Daily entries from the 17th century London diary
The overlays that highlight 17th century London features are approximate and derived from:
The county town of Surrey has been appreciated for many years as one of the finest towns in the Home Counties. It stands where a ford crossed the river Wey in ancient times and was an important stop on the Pilgrim's Way. During the Middle Ages the town became a centre of dyeing and finishing cloth. Guildford's prosperity continued when the Wey, one of the earliest canalised rivers in England, was opened to navigation in 1653 and connected Guildford to London and the Thames.
On 22 Aug '53 Evelyn J. did mention the famous Inn the Red Lion and the Hospital, & Monument of Geo: Abbot the Late A: Bish: of Canterbury.
Guildford is the county town of Surrey, England...It is situated 27 miles (43 km) southwest of London...It is believed that Guildford was founded by Saxon settlers shortly after Roman authority had been removed from Britain (c.410AD). The site was likely chosen because the Harrow Way (an ancient trackway that continues along Hog's Back) crosses the River Wey at this point, via a ford....In Sir Thomas Malory's Le Morte d'Arthur, Guildford is identified with Astolat of Arthurian renown...From 978 Guildford was the location of the Royal Mint.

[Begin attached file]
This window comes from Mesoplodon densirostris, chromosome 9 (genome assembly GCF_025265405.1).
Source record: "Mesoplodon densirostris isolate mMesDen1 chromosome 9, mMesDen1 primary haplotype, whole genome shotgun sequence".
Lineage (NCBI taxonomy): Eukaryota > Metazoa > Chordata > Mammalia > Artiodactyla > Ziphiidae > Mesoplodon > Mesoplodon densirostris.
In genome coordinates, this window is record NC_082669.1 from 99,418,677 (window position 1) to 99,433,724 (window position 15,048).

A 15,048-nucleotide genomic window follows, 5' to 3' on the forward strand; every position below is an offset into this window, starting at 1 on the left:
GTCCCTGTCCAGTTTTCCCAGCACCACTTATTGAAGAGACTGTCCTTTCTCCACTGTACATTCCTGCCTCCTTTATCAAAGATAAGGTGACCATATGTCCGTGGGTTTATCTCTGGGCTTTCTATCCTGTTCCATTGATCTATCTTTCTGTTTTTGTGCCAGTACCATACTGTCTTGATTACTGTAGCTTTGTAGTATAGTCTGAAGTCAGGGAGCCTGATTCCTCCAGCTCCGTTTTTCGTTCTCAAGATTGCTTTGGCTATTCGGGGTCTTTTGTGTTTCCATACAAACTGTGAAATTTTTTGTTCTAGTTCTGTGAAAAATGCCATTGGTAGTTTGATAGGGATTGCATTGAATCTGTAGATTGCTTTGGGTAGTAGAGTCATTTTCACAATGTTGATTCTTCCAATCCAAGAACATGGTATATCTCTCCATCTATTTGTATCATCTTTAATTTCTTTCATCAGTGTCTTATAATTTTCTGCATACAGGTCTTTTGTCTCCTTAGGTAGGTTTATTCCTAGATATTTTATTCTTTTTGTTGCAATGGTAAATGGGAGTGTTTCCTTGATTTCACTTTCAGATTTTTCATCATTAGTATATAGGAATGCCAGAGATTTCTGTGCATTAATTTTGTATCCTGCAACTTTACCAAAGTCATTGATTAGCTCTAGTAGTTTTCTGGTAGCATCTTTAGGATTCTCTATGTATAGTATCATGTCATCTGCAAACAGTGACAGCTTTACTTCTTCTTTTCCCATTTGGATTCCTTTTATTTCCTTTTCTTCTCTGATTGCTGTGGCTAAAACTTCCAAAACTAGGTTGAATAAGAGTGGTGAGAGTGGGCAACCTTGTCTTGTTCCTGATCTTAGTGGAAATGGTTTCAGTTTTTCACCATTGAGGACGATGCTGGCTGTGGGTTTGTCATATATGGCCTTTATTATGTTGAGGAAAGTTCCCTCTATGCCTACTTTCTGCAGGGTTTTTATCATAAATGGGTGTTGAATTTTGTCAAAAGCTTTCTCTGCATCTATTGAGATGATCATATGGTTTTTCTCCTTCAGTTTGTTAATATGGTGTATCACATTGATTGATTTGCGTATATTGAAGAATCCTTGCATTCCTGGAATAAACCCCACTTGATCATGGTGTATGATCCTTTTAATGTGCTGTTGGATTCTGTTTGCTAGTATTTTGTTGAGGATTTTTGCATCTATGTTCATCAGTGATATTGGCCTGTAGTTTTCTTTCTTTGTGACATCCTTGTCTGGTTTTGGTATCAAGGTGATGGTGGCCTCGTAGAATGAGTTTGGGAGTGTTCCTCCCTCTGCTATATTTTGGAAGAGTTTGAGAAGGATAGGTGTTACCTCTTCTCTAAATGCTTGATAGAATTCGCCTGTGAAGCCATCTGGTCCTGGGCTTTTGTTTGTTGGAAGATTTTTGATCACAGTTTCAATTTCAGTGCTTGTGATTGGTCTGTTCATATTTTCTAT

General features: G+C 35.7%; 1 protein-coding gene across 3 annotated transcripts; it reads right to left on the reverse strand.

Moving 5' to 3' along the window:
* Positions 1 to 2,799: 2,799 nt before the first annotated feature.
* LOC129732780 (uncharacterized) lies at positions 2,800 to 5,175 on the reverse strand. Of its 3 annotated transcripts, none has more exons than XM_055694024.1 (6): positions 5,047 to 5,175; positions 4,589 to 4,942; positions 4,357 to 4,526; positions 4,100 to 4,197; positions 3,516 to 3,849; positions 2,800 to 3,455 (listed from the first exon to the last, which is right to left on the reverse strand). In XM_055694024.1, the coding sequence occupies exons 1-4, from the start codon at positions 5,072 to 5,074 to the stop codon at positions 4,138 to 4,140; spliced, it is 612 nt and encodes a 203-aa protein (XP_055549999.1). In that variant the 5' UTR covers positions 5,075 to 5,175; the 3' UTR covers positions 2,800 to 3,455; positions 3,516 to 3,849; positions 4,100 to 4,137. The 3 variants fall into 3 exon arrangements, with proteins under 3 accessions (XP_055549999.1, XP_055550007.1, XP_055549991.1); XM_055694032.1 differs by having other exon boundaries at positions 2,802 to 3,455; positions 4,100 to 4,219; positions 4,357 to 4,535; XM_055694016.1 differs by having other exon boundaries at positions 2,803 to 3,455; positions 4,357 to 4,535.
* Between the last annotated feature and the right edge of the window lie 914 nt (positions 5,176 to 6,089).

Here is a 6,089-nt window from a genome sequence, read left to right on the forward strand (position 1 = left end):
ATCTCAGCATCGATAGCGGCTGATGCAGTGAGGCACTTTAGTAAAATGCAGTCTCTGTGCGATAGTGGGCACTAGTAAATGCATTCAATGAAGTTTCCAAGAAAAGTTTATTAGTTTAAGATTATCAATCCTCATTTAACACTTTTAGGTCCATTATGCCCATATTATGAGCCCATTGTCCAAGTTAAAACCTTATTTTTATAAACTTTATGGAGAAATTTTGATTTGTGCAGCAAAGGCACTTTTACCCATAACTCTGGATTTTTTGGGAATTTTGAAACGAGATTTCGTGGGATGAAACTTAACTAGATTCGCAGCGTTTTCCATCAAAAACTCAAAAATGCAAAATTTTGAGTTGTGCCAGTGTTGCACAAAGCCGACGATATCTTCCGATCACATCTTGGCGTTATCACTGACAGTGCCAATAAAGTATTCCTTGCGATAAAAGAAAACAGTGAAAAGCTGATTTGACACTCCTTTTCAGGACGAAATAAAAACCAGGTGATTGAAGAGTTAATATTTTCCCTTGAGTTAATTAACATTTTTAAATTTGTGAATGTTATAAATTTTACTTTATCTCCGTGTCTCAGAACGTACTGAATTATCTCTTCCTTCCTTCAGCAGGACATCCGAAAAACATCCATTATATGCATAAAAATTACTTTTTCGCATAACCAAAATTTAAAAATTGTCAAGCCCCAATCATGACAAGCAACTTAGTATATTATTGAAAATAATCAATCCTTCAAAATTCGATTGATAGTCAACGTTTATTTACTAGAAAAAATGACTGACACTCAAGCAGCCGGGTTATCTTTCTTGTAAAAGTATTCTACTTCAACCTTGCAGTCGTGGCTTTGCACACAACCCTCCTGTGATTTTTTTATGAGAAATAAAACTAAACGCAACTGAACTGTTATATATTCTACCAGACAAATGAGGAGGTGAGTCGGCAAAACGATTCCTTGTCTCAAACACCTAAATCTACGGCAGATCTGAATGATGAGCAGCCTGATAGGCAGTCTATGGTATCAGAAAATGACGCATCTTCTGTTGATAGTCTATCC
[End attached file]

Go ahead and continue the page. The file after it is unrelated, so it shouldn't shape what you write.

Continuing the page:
Guildford Castle may date back to Saxon times, if not much earlier. Its situation overlooks the pass through the hills taken by the Pilgrims' Way, and also, presumably, once overlooked the ancient ford across the Wey, thus giving a key point of military control of this important East-West route way across the country; just as Windsor Castle and the Tower of London once guarded the Thames. http://en.wikipedia.org/wiki/Guildford,_Surrey
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